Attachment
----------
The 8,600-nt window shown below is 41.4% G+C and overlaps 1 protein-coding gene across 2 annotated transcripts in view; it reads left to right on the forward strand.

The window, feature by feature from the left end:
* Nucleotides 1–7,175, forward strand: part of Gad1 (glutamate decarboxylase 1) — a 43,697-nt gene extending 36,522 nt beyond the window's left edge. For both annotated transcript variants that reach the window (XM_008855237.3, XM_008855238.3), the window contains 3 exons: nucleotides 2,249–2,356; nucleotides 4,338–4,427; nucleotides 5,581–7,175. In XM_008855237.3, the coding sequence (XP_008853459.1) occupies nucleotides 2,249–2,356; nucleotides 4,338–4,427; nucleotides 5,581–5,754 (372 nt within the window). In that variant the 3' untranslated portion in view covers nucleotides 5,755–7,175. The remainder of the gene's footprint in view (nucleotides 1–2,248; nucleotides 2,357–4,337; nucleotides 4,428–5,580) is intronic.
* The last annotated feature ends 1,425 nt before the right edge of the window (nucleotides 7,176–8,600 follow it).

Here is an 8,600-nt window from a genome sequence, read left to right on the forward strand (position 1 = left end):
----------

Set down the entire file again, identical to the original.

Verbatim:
The 8,600-nt window shown below is 41.4% G+C and overlaps 1 protein-coding gene across 2 annotated transcripts in view; it reads left to right on the forward strand.

The window, feature by feature from the left end:
* Nucleotides 1–7,175, forward strand: part of Gad1 (glutamate decarboxylase 1) — a 43,697-nt gene extending 36,522 nt beyond the window's left edge. For both annotated transcript variants that reach the window (XM_008855237.3, XM_008855238.3), the window contains 3 exons: nucleotides 2,249–2,356; nucleotides 4,338–4,427; nucleotides 5,581–7,175. In XM_008855237.3, the coding sequence (XP_008853459.1) occupies nucleotides 2,249–2,356; nucleotides 4,338–4,427; nucleotides 5,581–5,754 (372 nt within the window). In that variant the 3' untranslated portion in view covers nucleotides 5,755–7,175. The remainder of the gene's footprint in view (nucleotides 1–2,248; nucleotides 2,357–4,337; nucleotides 4,428–5,580) is intronic.
* The last annotated feature ends 1,425 nt before the right edge of the window (nucleotides 7,176–8,600 follow it).

Here is an 8,600-nt window from a genome sequence, read left to right on the forward strand (position 1 = left end):